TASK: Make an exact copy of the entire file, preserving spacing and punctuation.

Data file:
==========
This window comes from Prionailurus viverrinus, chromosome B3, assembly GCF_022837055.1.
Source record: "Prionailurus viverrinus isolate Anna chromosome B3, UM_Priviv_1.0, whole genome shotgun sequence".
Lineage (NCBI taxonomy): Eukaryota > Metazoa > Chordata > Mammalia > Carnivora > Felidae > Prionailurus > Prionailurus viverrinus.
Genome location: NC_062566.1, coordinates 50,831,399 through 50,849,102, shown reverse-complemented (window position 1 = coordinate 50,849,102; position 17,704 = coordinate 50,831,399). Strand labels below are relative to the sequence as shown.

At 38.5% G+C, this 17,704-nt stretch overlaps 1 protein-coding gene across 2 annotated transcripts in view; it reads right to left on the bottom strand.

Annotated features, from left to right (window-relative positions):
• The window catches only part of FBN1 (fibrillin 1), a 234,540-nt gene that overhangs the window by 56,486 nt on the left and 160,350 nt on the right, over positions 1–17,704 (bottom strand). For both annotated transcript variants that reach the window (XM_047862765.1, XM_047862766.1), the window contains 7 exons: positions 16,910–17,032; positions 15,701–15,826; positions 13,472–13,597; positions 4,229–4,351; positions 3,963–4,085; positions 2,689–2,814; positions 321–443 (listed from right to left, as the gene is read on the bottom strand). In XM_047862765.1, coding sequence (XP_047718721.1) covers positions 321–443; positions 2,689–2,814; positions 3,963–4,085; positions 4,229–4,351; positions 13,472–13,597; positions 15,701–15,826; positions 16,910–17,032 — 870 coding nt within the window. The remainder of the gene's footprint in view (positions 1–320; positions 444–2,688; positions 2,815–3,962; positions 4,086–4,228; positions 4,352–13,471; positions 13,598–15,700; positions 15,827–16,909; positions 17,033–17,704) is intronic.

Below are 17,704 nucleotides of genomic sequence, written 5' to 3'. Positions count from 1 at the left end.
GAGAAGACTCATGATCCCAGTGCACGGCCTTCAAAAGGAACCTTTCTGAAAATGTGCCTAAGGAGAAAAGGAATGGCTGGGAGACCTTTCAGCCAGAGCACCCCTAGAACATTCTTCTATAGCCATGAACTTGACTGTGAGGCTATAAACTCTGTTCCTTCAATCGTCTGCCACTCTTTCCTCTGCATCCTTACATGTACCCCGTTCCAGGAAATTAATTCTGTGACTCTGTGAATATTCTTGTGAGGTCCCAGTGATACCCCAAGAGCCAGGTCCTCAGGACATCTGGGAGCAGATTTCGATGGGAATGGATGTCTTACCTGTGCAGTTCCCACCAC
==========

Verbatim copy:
This window comes from Prionailurus viverrinus, chromosome B3, assembly GCF_022837055.1.
Source record: "Prionailurus viverrinus isolate Anna chromosome B3, UM_Priviv_1.0, whole genome shotgun sequence".
Lineage (NCBI taxonomy): Eukaryota > Metazoa > Chordata > Mammalia > Carnivora > Felidae > Prionailurus > Prionailurus viverrinus.
Genome location: NC_062566.1, coordinates 50,831,399 through 50,849,102, shown reverse-complemented (window position 1 = coordinate 50,849,102; position 17,704 = coordinate 50,831,399). Strand labels below are relative to the sequence as shown.

At 38.5% G+C, this 17,704-nt stretch overlaps 1 protein-coding gene across 2 annotated transcripts in view; it reads right to left on the bottom strand.

Annotated features, from left to right (window-relative positions):
• The window catches only part of FBN1 (fibrillin 1), a 234,540-nt gene that overhangs the window by 56,486 nt on the left and 160,350 nt on the right, over positions 1–17,704 (bottom strand). For both annotated transcript variants that reach the window (XM_047862765.1, XM_047862766.1), the window contains 7 exons: positions 16,910–17,032; positions 15,701–15,826; positions 13,472–13,597; positions 4,229–4,351; positions 3,963–4,085; positions 2,689–2,814; positions 321–443 (listed from right to left, as the gene is read on the bottom strand). In XM_047862765.1, coding sequence (XP_047718721.1) covers positions 321–443; positions 2,689–2,814; positions 3,963–4,085; positions 4,229–4,351; positions 13,472–13,597; positions 15,701–15,826; positions 16,910–17,032 — 870 coding nt within the window. The remainder of the gene's footprint in view (positions 1–320; positions 444–2,688; positions 2,815–3,962; positions 4,086–4,228; positions 4,352–13,471; positions 13,598–15,700; positions 15,827–16,909; positions 17,033–17,704) is intronic.

Below are 17,704 nucleotides of genomic sequence, written 5' to 3'. Positions count from 1 at the left end.
GAGAAGACTCATGATCCCAGTGCACGGCCTTCAAAAGGAACCTTTCTGAAAATGTGCCTAAGGAGAAAAGGAATGGCTGGGAGACCTTTCAGCCAGAGCACCCCTAGAACATTCTTCTATAGCCATGAACTTGACTGTGAGGCTATAAACTCTGTTCCTTCAATCGTCTGCCACTCTTTCCTCTGCATCCTTACATGTACCCCGTTCCAGGAAATTAATTCTGTGACTCTGTGAATATTCTTGTGAGGTCCCAGTGATACCCCAAGAGCCAGGTCCTCAGGACATCTGGGAGCAGATTTCGATGGGAATGGATGTCTTACCTGTGCAGTTCCCACCAC